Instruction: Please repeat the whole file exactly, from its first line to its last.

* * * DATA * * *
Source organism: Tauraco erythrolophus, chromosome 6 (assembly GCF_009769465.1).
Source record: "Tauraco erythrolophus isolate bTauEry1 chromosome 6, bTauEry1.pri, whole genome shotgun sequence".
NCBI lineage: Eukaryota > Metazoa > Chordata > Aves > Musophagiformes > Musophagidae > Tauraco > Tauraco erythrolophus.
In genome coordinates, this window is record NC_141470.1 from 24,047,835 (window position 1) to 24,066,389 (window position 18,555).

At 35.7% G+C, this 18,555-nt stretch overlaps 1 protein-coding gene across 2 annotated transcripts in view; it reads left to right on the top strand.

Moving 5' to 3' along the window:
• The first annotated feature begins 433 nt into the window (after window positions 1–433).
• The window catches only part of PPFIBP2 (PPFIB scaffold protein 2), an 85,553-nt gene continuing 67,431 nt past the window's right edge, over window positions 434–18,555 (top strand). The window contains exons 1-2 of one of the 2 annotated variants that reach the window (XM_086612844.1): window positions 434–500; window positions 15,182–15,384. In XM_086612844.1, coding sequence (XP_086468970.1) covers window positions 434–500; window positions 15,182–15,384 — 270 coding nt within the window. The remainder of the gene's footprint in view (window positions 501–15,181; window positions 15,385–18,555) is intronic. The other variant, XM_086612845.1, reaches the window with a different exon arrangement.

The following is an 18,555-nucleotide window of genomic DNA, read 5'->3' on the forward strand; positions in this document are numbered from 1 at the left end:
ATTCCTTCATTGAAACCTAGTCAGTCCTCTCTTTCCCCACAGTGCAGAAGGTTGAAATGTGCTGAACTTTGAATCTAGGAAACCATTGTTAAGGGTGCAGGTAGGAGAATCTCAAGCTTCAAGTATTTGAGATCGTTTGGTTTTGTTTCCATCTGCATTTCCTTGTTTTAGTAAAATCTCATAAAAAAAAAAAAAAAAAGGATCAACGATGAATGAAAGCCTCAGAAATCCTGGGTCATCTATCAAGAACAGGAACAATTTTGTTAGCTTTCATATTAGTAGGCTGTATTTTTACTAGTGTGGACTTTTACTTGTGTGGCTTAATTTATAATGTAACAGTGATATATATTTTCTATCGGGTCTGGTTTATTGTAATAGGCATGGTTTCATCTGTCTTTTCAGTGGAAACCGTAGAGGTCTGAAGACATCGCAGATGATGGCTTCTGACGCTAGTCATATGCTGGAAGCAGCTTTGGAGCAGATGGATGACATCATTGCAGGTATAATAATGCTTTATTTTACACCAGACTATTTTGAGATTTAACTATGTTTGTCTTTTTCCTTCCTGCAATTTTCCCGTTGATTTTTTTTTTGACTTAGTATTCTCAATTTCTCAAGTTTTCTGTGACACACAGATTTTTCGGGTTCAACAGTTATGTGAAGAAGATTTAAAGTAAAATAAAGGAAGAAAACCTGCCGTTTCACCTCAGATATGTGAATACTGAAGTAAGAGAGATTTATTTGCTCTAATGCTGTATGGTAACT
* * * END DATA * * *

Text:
Source organism: Tauraco erythrolophus, chromosome 6 (assembly GCF_009769465.1).
Source record: "Tauraco erythrolophus isolate bTauEry1 chromosome 6, bTauEry1.pri, whole genome shotgun sequence".
NCBI lineage: Eukaryota > Metazoa > Chordata > Aves > Musophagiformes > Musophagidae > Tauraco > Tauraco erythrolophus.
In genome coordinates, this window is record NC_141470.1 from 24,047,835 (window position 1) to 24,066,389 (window position 18,555).

At 35.7% G+C, this 18,555-nt stretch overlaps 1 protein-coding gene across 2 annotated transcripts in view; it reads left to right on the top strand.

Moving 5' to 3' along the window:
• The first annotated feature begins 433 nt into the window (after window positions 1–433).
• The window catches only part of PPFIBP2 (PPFIB scaffold protein 2), an 85,553-nt gene continuing 67,431 nt past the window's right edge, over window positions 434–18,555 (top strand). The window contains exons 1-2 of one of the 2 annotated variants that reach the window (XM_086612844.1): window positions 434–500; window positions 15,182–15,384. In XM_086612844.1, coding sequence (XP_086468970.1) covers window positions 434–500; window positions 15,182–15,384 — 270 coding nt within the window. The remainder of the gene's footprint in view (window positions 501–15,181; window positions 15,385–18,555) is intronic. The other variant, XM_086612845.1, reaches the window with a different exon arrangement.

The following is an 18,555-nucleotide window of genomic DNA, read 5'->3' on the forward strand; positions in this document are numbered from 1 at the left end:
ATTCCTTCATTGAAACCTAGTCAGTCCTCTCTTTCCCCACAGTGCAGAAGGTTGAAATGTGCTGAACTTTGAATCTAGGAAACCATTGTTAAGGGTGCAGGTAGGAGAATCTCAAGCTTCAAGTATTTGAGATCGTTTGGTTTTGTTTCCATCTGCATTTCCTTGTTTTAGTAAAATCTCATAAAAAAAAAAAAAAAAAGGATCAACGATGAATGAAAGCCTCAGAAATCCTGGGTCATCTATCAAGAACAGGAACAATTTTGTTAGCTTTCATATTAGTAGGCTGTATTTTTACTAGTGTGGACTTTTACTTGTGTGGCTTAATTTATAATGTAACAGTGATATATATTTTCTATCGGGTCTGGTTTATTGTAATAGGCATGGTTTCATCTGTCTTTTCAGTGGAAACCGTAGAGGTCTGAAGACATCGCAGATGATGGCTTCTGACGCTAGTCATATGCTGGAAGCAGCTTTGGAGCAGATGGATGACATCATTGCAGGTATAATAATGCTTTATTTTACACCAGACTATTTTGAGATTTAACTATGTTTGTCTTTTTCCTTCCTGCAATTTTCCCGTTGATTTTTTTTTTGACTTAGTATTCTCAATTTCTCAAGTTTTCTGTGACACACAGATTTTTCGGGTTCAACAGTTATGTGAAGAAGATTTAAAGTAAAATAAAGGAAGAAAACCTGCCGTTTCACCTCAGATATGTGAATACTGAAGTAAGAGAGATTTATTTGCTCTAATGCTGTATGGTAACT